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Artificial Intelligence Research Tackles Football Knowledge

via Axon Sports

As football fans, it’s easy to watch our favorite teams play and be couch coaches and recliner refs. We’re able to watch the action on the field and make sense of the chaotic movements of the players and figure out the design and intention of the plays. Even for the casual fan, their brain is able to make sense of the basic strategy and rules of the game. But, how did we get to this point? How did we initially learn what is actually a very complex sport? For those that actually play the game, that learning and reaction process is critical to on-field success.

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The Wonderlic makes no sense. So what does?

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There is a very interesting article in the upcoming ESPN magazine by Jonah Lehrer about the Wonderlic, and why on earth NFL teams insist on continuing to use it. The article is interesting, and addresses the fundamental silliness of using the wonderlic as a measure of a quarterback’s fitness for pro ball. This is, in essence, because the wonderlic tests a type of intelligence and decision making that is so different from what happens on the field that it is basically useless. (Check out some sample Wonderlic questions here.) From the ESPN Article: Consider a recent study by economists David Berri and Rob Simmons. While they found that Wonderlic scores play …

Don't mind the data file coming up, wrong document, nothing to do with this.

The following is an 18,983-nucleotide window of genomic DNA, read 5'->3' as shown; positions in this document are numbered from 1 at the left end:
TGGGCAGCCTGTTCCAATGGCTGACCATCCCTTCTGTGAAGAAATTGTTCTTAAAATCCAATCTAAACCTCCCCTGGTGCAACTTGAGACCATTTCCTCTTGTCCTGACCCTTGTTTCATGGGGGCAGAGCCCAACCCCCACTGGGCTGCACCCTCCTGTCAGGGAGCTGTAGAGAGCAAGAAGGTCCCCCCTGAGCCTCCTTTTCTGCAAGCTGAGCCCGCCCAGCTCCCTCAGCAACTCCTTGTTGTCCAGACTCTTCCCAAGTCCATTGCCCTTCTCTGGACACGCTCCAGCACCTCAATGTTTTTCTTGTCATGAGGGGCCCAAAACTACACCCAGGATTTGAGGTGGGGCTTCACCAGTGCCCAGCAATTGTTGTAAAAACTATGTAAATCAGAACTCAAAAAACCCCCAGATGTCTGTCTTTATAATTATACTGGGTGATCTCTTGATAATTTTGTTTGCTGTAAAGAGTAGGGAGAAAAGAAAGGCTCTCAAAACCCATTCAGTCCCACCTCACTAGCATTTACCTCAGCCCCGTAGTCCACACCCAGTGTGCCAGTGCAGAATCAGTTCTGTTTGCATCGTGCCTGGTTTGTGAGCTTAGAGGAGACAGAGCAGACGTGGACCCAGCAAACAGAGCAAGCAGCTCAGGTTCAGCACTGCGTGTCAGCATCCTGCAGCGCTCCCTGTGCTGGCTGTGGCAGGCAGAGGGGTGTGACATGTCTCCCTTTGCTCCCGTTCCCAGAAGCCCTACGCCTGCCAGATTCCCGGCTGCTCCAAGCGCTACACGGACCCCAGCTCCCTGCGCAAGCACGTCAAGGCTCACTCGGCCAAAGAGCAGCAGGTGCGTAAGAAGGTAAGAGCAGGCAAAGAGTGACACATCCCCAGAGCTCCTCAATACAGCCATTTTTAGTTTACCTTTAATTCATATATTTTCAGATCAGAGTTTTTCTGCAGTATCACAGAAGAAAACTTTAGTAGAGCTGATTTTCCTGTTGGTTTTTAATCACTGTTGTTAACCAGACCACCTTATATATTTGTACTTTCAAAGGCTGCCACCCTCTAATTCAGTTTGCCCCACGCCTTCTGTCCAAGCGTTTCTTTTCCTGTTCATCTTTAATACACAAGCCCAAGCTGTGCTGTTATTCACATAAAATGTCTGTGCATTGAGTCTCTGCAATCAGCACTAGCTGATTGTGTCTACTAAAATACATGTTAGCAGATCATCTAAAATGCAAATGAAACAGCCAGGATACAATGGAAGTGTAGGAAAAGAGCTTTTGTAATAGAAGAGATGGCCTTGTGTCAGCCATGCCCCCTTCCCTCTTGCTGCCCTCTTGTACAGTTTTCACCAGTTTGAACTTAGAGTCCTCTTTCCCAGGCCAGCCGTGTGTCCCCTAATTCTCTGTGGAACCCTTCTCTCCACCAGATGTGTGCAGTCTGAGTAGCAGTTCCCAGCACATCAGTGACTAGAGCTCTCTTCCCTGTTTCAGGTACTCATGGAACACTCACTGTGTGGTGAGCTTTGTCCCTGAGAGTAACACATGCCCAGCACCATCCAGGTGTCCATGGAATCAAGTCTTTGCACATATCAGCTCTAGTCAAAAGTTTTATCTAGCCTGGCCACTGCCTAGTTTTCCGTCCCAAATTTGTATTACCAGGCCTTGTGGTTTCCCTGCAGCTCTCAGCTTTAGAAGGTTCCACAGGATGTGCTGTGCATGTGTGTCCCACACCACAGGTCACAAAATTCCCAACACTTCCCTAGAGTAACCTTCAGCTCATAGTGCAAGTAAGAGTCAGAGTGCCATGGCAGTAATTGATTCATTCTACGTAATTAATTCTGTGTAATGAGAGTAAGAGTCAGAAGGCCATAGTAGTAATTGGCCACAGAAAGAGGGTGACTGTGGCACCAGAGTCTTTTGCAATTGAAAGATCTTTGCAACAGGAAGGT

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When experts are wrong

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In the same way that exceptions teach a lot about rules, the failures of experts can be as instructive about the nature of expertise as their successes. Here is a great segment from BBC Radio with Dan Gardner, the author of Future Babble, a new book about why experts who make predictions turn out to be so wrong so often. The book focuses on the fallibility of certain types of experts: economists, political experts, journalists and intelligence experts. It turns out that the average expert is only about as accurate as random chance, or, in the words of the author, “a dart-throwing chimpanzee”. Even further, it turns out that the fame …